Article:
The town started in the 1880s as a saloon and water-refilling station for the Denver and Rio Grande Western Railroad. As work crews and, later, travelers came through, stores, hotels, and restaurants sprang up to accommodate them. The town’s decline coincided with the demise of the steam locomotive. Cisco’s already declining economy crashed when Interstate 70 was built, bypassing Cisco.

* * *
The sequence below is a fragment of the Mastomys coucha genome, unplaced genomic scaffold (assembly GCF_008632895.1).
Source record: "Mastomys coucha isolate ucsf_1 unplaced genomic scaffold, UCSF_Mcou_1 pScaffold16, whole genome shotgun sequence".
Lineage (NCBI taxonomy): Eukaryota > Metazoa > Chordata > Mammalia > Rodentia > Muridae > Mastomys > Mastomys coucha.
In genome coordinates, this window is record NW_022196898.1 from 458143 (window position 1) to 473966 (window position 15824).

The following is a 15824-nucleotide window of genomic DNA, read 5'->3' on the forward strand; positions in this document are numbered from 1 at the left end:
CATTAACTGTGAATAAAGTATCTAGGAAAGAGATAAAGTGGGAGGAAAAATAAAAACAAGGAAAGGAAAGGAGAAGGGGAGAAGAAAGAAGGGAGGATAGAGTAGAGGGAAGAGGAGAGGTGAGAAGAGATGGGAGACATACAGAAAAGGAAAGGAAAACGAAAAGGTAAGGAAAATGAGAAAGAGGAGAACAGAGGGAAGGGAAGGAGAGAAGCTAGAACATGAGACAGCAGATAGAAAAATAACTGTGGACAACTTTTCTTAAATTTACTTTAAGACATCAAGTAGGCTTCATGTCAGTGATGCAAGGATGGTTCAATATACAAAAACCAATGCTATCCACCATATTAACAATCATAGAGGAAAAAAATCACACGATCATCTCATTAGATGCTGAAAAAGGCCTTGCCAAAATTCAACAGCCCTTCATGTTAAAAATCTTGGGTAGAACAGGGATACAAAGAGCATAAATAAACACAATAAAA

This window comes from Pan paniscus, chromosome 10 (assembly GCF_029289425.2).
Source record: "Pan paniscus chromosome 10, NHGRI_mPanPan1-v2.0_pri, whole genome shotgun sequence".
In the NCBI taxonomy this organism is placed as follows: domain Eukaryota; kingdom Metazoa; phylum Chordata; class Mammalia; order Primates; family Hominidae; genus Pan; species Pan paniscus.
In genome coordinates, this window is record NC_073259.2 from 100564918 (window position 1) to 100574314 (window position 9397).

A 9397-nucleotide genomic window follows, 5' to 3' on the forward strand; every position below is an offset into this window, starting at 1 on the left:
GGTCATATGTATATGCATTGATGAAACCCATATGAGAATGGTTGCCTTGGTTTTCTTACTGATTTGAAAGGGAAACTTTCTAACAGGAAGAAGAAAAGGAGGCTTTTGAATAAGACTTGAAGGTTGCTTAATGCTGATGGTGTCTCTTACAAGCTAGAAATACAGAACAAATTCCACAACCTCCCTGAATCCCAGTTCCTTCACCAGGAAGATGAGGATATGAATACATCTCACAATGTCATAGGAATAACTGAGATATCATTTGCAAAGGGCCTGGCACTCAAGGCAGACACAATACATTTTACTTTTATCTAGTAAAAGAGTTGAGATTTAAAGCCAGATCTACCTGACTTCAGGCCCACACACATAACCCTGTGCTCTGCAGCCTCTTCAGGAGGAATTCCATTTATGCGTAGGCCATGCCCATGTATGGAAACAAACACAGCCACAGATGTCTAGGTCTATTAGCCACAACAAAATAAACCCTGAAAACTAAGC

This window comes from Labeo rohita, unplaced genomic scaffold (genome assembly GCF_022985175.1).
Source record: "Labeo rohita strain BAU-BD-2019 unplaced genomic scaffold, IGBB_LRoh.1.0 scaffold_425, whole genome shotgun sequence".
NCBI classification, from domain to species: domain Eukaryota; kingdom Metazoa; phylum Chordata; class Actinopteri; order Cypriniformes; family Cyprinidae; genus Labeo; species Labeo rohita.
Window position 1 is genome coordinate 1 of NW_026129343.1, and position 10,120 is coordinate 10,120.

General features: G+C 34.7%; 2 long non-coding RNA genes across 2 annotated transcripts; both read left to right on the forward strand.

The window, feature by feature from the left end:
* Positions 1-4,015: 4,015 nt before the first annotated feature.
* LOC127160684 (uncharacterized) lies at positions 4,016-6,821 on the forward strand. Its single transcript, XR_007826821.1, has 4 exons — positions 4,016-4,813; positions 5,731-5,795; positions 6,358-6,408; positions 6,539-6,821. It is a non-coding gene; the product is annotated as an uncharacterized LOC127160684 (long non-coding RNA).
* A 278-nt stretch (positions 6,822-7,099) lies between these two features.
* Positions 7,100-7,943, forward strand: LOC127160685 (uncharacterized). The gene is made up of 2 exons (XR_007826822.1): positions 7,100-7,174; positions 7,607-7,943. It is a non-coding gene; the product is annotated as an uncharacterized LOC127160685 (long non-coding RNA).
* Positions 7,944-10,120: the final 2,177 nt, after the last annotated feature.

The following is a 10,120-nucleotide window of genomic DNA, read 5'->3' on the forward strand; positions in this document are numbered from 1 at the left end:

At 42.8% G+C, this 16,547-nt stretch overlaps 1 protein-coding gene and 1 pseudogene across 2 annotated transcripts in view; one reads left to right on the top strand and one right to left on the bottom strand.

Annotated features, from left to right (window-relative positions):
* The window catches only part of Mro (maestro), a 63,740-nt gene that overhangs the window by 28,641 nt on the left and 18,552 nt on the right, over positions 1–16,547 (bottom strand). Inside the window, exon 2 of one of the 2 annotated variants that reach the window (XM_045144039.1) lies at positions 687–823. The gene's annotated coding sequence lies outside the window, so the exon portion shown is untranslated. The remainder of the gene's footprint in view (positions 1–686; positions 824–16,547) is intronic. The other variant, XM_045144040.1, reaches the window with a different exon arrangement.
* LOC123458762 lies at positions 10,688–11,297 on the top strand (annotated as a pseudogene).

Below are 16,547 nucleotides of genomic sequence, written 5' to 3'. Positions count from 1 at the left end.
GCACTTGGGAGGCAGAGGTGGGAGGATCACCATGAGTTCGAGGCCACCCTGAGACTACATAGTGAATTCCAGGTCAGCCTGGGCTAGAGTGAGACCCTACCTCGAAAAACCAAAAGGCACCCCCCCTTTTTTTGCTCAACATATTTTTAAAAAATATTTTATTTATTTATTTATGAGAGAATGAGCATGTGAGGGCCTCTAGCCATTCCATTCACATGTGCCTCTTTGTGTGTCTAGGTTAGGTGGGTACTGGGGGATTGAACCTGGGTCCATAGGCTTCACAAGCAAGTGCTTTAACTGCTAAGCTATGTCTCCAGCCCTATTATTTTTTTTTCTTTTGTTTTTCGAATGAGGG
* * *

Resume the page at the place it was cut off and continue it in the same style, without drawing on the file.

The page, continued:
The Cisco area used to contain many relics of a typical old west railroad town but most of the relics are heavily damaged or gone and the town is littered with abandoned vehicles. Cisco survived long enough into the 20th century to be assigned a ZIP Code, 84515. The ghost town’s easy access and proximity to the freeway have lured vandals. While Cisco had no permanent residents for many years, on our visit this year we were met by a couple of residents, apparently part of an Art Residency group.
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